Purplexus

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Re: Discussion on true Multi-room Solution (continued)
« Reply #26 on: April 24, 2009, 03:53:43 am »
Possible Idea:

Now forgive me I am so used to winblows I do not know this answer at all.

If a core computer had multiple Audio cards within it... could it do audio switching.  Does Linux allow for multiple audio cards at once to within one computer?  Would they be at almost perfect sync?

If this is possible I could assign an audio card to a particular room and viola I could have a multi-room controller built within the Core.
I wouldn't need to have a bunch of cheap media directors to play audio only within them.

Forgive me if this seems dumb again very much used to winblows.

phenigma

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Re: Discussion on true Multi-room Solution (continued)
« Reply #27 on: April 24, 2009, 04:06:59 am »
Quote
Is it possible to do this within a core or a media director?

No.  It takes an RCA style input, not implementedable within LinuxMCE.

These devices are intended to be plugged directly into a car stereo and would require modification to use otherwise.  It's not meant meant for home system use, there are devices for that purpose, such as amplified matrix distribution systems.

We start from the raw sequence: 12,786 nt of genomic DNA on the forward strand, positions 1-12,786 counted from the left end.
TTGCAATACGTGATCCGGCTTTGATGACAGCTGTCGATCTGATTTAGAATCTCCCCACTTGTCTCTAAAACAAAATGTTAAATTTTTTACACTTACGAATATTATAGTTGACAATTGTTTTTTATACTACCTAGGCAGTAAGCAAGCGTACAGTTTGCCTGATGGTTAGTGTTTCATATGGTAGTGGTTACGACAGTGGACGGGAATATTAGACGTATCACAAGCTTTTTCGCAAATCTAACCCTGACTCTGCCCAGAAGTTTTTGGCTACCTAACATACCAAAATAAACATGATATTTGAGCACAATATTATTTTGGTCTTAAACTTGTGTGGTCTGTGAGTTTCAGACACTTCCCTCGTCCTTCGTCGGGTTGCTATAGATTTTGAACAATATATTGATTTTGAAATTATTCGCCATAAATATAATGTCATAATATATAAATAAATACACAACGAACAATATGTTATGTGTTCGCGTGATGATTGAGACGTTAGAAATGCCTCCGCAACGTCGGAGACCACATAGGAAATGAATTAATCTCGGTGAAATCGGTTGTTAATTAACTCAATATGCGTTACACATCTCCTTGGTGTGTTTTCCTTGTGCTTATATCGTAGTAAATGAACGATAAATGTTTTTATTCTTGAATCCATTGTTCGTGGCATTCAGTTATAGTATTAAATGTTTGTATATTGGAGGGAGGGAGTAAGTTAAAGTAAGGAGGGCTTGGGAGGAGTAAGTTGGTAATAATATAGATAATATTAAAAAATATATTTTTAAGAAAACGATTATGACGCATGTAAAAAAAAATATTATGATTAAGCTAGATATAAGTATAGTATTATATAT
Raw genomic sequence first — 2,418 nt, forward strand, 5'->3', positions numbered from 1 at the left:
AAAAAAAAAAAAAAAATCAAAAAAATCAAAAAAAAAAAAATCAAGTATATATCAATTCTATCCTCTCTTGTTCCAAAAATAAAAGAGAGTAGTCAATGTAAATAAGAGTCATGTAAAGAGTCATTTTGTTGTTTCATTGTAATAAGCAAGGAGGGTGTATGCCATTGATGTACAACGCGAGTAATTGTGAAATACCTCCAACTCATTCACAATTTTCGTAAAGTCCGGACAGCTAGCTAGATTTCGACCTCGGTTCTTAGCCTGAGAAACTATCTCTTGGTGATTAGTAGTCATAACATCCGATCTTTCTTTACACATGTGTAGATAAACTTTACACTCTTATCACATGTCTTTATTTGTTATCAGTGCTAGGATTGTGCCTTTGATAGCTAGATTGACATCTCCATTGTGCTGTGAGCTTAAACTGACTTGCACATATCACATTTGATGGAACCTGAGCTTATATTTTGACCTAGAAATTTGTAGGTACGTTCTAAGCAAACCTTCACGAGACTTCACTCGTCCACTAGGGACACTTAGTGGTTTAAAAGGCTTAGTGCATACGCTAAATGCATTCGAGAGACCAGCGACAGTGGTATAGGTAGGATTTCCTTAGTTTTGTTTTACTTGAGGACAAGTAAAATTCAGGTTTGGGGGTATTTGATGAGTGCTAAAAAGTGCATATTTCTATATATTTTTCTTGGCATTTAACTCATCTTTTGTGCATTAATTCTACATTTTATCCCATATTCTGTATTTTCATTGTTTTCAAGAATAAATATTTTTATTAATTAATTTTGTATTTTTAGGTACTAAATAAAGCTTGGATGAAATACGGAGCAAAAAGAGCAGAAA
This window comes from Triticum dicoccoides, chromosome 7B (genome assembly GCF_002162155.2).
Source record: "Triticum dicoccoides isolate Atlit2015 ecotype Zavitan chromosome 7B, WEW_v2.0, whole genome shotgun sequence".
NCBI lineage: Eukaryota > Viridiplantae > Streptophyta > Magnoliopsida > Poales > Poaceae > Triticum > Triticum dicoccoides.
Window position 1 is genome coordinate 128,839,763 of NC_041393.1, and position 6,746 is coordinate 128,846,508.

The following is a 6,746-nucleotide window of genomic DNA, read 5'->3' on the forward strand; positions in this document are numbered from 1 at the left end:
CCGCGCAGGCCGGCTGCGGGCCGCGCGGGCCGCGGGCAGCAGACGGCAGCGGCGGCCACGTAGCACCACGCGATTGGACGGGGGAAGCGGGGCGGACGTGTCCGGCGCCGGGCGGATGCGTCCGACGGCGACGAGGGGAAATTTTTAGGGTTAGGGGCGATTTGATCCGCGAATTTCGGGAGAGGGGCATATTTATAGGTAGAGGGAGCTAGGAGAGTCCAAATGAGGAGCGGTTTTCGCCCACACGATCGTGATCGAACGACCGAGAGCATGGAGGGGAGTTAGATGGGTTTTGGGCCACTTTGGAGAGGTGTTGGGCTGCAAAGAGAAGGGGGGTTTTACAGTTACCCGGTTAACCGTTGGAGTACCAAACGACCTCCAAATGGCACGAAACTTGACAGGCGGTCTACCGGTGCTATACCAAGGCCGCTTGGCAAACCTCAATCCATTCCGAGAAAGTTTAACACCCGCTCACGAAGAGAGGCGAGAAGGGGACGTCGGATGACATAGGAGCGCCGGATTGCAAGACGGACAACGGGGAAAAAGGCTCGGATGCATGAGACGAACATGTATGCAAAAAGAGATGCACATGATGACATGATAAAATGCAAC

« Last Edit: April 24, 2009, 04:13:29 am by phenigma »

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Re: Discussion on true Multi-room Solution (continued)
« Reply #28 on: April 24, 2009, 04:47:12 am »
Possible Idea:

If a core computer had multiple Audio cards within it... could it do audio switching.  Does Linux allow for multiple audio cards at once to within one computer?  Would they be at almost perfect sync?

If this is possible I could assign an audio card to a particular room and viola I could have a multi-room controller built within the Core.
I wouldn't need to have a bunch of cheap media directors to play audio only within them.

PulseAudio can do this.  The functionality is available in Ubuntu.